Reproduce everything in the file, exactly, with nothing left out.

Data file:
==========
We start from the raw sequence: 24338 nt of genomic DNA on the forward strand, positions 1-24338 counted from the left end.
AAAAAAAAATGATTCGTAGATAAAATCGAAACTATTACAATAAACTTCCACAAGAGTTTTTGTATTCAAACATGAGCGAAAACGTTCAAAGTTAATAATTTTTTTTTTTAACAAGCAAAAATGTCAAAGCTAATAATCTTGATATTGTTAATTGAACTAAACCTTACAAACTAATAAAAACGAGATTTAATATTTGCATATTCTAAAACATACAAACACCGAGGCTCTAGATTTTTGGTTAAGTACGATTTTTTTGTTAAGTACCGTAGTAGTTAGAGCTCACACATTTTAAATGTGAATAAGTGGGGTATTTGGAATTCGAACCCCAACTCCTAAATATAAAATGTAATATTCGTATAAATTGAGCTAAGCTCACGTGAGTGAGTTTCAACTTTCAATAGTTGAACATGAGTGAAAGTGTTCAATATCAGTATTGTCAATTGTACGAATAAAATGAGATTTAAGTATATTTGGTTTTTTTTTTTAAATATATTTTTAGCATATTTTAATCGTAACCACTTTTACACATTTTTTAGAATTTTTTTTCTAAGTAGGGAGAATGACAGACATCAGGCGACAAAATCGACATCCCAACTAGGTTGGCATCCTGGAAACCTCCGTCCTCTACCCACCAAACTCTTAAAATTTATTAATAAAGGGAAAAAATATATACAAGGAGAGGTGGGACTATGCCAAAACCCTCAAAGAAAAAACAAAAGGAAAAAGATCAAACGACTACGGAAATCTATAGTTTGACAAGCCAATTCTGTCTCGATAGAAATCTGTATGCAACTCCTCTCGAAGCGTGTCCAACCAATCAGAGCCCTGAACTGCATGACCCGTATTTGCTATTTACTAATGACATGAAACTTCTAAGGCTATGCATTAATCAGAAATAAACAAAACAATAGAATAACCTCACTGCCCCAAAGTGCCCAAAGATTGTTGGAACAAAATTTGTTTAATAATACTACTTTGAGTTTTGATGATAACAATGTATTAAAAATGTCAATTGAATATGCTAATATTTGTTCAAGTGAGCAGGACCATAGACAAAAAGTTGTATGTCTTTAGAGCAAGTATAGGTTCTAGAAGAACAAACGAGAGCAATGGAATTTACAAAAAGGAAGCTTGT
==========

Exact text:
We start from the raw sequence: 24338 nt of genomic DNA on the forward strand, positions 1-24338 counted from the left end.
AAAAAAAAATGATTCGTAGATAAAATCGAAACTATTACAATAAACTTCCACAAGAGTTTTTGTATTCAAACATGAGCGAAAACGTTCAAAGTTAATAATTTTTTTTTTTAACAAGCAAAAATGTCAAAGCTAATAATCTTGATATTGTTAATTGAACTAAACCTTACAAACTAATAAAAACGAGATTTAATATTTGCATATTCTAAAACATACAAACACCGAGGCTCTAGATTTTTGGTTAAGTACGATTTTTTTGTTAAGTACCGTAGTAGTTAGAGCTCACACATTTTAAATGTGAATAAGTGGGGTATTTGGAATTCGAACCCCAACTCCTAAATATAAAATGTAATATTCGTATAAATTGAGCTAAGCTCACGTGAGTGAGTTTCAACTTTCAATAGTTGAACATGAGTGAAAGTGTTCAATATCAGTATTGTCAATTGTACGAATAAAATGAGATTTAAGTATATTTGGTTTTTTTTTTTAAATATATTTTTAGCATATTTTAATCGTAACCACTTTTACACATTTTTTAGAATTTTTTTTCTAAGTAGGGAGAATGACAGACATCAGGCGACAAAATCGACATCCCAACTAGGTTGGCATCCTGGAAACCTCCGTCCTCTACCCACCAAACTCTTAAAATTTATTAATAAAGGGAAAAAATATATACAAGGAGAGGTGGGACTATGCCAAAACCCTCAAAGAAAAAACAAAAGGAAAAAGATCAAACGACTACGGAAATCTATAGTTTGACAAGCCAATTCTGTCTCGATAGAAATCTGTATGCAACTCCTCTCGAAGCGTGTCCAACCAATCAGAGCCCTGAACTGCATGACCCGTATTTGCTATTTACTAATGACATGAAACTTCTAAGGCTATGCATTAATCAGAAATAAACAAAACAATAGAATAACCTCACTGCCCCAAAGTGCCCAAAGATTGTTGGAACAAAATTTGTTTAATAATACTACTTTGAGTTTTGATGATAACAATGTATTAAAAATGTCAATTGAATATGCTAATATTTGTTCAAGTGAGCAGGACCATAGACAAAAAGTTGTATGTCTTTAGAGCAAGTATAGGTTCTAGAAGAACAAACGAGAGCAATGGAATTTACAAAAAGGAAGCTTGT